Biomedical Waste

By : Neha Dhyani

Updated : Apr 12, 2022, 13:05

Generating waste is the inevitable part of every end process. When dealing with healthcare, the quality of waste generated is massive and requires safe disposal to prevent biohazard and environmental pollution. It's also known as Biomedical Waste, which the clinics and the hospitals exceedingly generated since the COVID-19 pandemic.

Since it comprises harmful swabs saturated with infections or abundant in hypodermic needles and saline bottles, it requires disposal following stringent measures with minimum human contact.

Biomedical Waste -Meaning

Clinical products used for therapeutic purposes get disposed of after single use. These comprise alloys, cotton, plastic needles, catheters, syringes, damaged scalpels and glass utensils. Besides, anatomical rejects like amputated body parts, organs, and blood-soaked cotton bandages are also considered Biomedical Waste.

Hospitals and clinics also generate expired generic medications, which have no viable return policy and hence get dumped on the hospital premises. These discarded items have high contamination and contain drugs that can have a detrimental effect if allowed to mix in the ecosystem.

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Risks of Biomedical Waste

  • Surface injuries from rejected needles and scalpels
  • Drug poisoning or skin issues when trying to use expired and rejected medications
  • Radiation injuries during manually scavenging through discarded diagnostic objects
  • Sheer risk of developing AIDS or Hepatitis B if rummaging through Biomedical Waste with an open wound.
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Methods of Safe Disposal of Biomedical Waste

The Central Pollution Control Board (CPCB) and its state organisations under the MoEF follow an ideal practice of colour coding Biomedical Waste. It's an easy disposal method based on the terminal treatment it requires.

Colour classification -

  • Black (domestic waste)
  • Yellow with biohazard signs (contaminants, human body waste, infectious content and sharp discards)
  • Brown with cytotoxic marks (expired medications and chemical content that can damage skin surface upon exposure)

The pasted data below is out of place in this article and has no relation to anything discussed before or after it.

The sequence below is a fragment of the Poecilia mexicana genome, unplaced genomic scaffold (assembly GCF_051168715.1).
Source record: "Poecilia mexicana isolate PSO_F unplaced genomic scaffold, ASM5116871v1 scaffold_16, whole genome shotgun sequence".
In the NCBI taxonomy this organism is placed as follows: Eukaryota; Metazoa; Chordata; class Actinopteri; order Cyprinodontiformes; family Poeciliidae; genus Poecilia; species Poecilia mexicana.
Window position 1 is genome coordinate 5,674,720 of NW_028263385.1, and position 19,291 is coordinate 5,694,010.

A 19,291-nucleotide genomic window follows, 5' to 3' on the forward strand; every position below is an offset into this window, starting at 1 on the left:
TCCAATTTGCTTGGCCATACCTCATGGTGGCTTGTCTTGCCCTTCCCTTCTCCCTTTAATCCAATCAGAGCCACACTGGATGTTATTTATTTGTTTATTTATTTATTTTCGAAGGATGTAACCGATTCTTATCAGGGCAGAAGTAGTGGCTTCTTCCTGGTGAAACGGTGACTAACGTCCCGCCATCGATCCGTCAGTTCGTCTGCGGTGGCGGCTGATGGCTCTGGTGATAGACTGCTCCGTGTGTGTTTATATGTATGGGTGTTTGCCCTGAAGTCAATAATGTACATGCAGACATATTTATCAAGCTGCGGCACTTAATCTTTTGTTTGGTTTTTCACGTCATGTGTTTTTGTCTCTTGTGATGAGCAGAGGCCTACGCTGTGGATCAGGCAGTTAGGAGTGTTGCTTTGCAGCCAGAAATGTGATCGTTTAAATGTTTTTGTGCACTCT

No contact collection -

  • Waste management workers should stay covered and masked and wear gloves and boots while collecting Biomedical Waste.
  • Use a mechanical waste collection method over handpicking
  • Use of wheelbarrow and spade or specialised waste collection vehicle to the site of disposal

Safe disposal -

Biomedical Waste must be disposed of differently based on the contents:

  • Yellow bags should get incinerated, followed by a deep burial of their remnants (containing anatomical and chemical waste)
  • Red bags (containing discarded syringes, catheters, vacutainers, surgical gloves, saline bottles) should undergo autoclaving and get utilised for energy recovery.
  • White bags (containing scalpels, needles, surgical blades) should get incinerated with a deep burial after maximum disposal.
  • Blue bags (containing broken glassware) get sterilised and then sent to recovery for recycling.

The generation of Biomedical Waste is proportional to the advancement of healthcare. While health safety is beyond compromise, it's best to develop sustainable waste management and follow methodical disposal to reduce contamination and environmental hazards.

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FAQs on Biomedical Waste

Q.1. What is the source point of Biomedical Waste generation?

Health clinics, hospitals, pharmacies, and veterinary clinics generate Biomedical Waste.

Q.2. Why not dispose of Biomedical Waste at open sites?

Biomedical Waste contains acutely contaminated biohazardous and cytotoxic components. Leaving it open or burying it in a natural landfill will lead to leaching and pollution of groundwater resources and soil poisoning.

Q.3. Can Biomedical Waste cause an environmental upset?

Yes. The presence of puss, blood and decaying tissue in Biomedical Waste attracts harmful pathogens. Besides, broken glass, sharp discarded needles and catheters can harm grazing cattle or injure ragpickers rummaging through the waste.

Q.4. Can Biomedical Waste undergo reuse?

Most Biomedical Waste gets destroyed through autoclaving, incineration, and burial technique. Broken glassware like ampoules and vials undergo thorough disinfection before proceeding with recycling.

Q.5. Why is Biomedical Waste generated in vast quantities?

Biomedical Waste gets produced in excess because it follows a one-time use and discards policy to prevent any contamination chances in patients.